Building Sustainable Relationships in a Virtual World

May 5, 2022
by
Lai Han Sam (Ms), PCC

During a session with a client, he announced that he will be taking up a senior role in a large financial organisation. It would be a huge step up as for the last couple of roles, he was an individual contributor. He will be leading a working team of 10 members. 

You might think this was nothing unusual. Here’s the catch.

He started this job at the beginning stages of the COVID pandemic and within 2 days in the role, there was a country-wide lockdown. Full work from home protocol was enforced. He had only met his reporting manager in person and one other team member briefly. He had not met all other team members except virtually.

And for the next 6 months, there were few opportunities to do so.

This has become common in the workplace as the world goes through the throes of the pandemic. Teams working in the same city may not even have met each other and now expected to work together. While this is not new for many global companies, the widespread practice during the pandemic has accentuated the challenges of building and maintaining relationships in a virtual world. 

Remote work is here to stay so here are 5 ways you can build sustainable relationships virtually.

Being Real

It is easy to create a virtual persona that may put others at arm’s length. If connection is what you desire, then you will need to take the first step in being a real person! Sharing your personal stories around challenges and triumphs would help others see the different facets of who you are. When you openly show others your likes, dislike and how you think, it will also show you are no different from them. Humans are always looking for commonality. So your sharing may be the basis of bridging the virtual gap in empathy, understanding, and having an authentic relationship that will move from the virtual to the real world.

Being Visible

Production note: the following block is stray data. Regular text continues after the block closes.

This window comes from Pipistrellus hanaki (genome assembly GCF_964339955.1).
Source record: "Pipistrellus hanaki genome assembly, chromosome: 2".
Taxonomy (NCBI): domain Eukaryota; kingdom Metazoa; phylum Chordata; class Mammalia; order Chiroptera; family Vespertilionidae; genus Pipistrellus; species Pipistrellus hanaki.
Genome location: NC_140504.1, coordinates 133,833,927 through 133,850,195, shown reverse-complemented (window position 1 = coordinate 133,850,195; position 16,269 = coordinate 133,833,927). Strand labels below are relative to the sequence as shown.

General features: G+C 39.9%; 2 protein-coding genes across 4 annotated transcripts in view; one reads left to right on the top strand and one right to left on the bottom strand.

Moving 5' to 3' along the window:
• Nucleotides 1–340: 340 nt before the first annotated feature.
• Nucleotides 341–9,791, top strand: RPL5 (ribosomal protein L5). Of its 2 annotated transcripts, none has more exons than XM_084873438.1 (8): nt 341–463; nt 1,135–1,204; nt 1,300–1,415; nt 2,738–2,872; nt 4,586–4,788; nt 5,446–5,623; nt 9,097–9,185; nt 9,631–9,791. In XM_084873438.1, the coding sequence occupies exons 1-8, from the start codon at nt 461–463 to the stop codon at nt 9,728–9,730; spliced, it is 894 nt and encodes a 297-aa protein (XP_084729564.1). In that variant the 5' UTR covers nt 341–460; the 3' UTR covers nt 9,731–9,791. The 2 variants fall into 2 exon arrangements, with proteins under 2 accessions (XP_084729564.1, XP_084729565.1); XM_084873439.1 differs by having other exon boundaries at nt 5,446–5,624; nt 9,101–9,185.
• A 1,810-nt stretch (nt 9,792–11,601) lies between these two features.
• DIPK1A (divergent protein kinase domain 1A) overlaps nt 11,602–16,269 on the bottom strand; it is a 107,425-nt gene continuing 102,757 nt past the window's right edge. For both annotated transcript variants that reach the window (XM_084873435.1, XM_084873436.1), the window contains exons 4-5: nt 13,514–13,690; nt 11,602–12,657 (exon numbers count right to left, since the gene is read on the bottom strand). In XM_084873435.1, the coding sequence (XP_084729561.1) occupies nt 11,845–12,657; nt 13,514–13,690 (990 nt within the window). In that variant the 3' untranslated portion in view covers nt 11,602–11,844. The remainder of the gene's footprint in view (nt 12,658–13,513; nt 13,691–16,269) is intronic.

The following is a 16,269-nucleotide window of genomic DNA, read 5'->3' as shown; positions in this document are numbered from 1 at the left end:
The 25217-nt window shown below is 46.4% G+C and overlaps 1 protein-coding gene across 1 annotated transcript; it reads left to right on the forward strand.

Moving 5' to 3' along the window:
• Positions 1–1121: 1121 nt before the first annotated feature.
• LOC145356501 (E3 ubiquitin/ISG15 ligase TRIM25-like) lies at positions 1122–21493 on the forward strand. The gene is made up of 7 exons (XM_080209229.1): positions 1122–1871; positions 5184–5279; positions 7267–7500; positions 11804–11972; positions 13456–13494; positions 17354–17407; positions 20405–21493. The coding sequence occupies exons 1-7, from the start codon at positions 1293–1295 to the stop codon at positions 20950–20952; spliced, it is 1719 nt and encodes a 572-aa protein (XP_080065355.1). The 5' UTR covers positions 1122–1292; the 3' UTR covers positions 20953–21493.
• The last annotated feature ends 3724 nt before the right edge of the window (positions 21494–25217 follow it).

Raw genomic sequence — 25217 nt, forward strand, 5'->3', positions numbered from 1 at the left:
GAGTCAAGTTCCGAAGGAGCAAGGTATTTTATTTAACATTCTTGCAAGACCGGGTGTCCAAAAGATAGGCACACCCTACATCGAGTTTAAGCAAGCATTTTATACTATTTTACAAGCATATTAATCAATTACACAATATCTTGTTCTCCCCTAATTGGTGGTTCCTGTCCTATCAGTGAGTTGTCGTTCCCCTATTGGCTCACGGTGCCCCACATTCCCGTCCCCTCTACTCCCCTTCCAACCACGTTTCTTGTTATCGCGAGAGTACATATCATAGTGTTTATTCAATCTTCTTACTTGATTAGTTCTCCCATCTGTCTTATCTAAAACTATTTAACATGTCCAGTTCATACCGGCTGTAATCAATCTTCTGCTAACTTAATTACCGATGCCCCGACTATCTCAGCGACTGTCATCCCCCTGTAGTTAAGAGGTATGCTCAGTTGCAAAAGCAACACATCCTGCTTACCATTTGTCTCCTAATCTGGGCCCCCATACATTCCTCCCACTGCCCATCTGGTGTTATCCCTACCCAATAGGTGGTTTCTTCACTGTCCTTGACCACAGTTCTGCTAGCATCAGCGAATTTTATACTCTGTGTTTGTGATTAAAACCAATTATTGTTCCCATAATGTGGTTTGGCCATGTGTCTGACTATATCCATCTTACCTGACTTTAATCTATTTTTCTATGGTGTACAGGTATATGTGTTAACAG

It is hard to form a relationship with a black box on screen! So switching on the video during virtual meetings will allow them to be closer to the real thing. Not seeing someone’s expressions, or responses can contribute to the reluctance of others to share their opinions more honestly. When others can see your face, they are also assured that you are present and interested in the meeting. Rather than phone calls, you can also suggest or opt for a video meeting, whenever possible. 

Being Interested

One of the big differences between virtual and in-person meetings, is the fact that we lose the before and after meeting casual chit chat. It is in the short 5 minutes before the meeting that you find out about your co-worker’s upcoming holiday or impending promotion! Make the effort to do a check-in before the formal meeting agenda commences. This will send the message that we are humans first, and make the effort to foster a sense of community.

Being Curious

Working virtually means that instead of walking over to our co-worker’s cubicle to have a quick pow wow, we substitute it with instant messaging. While efficient and quick, there is an increased likelihood of misunderstanding as there is a difference in communication comparing a face to face interaction versus a Slack message! The nuances of emotion or meanings are lost and instead replaced by assumptions and preconceived ideas of each other. That’s why it is important not to assume. Instead practice being curious and asking clarifying questions to make sure you understand exactly what is being said to you. In fact, it might be faster if you pick up the phone to talk things through!

Being intentional (Make it a habit)

All these are only possible if you make these regular habits. They can become rules for the ways of working together. By being intentional about making efforts to connect, you can definitely build sustainable relationships no matter what.

Bonus Tip : Meet In Real Life

If you and your co-worker are working in the same city, it is always great to meet in real life and connect in real time!

Happy connecting!

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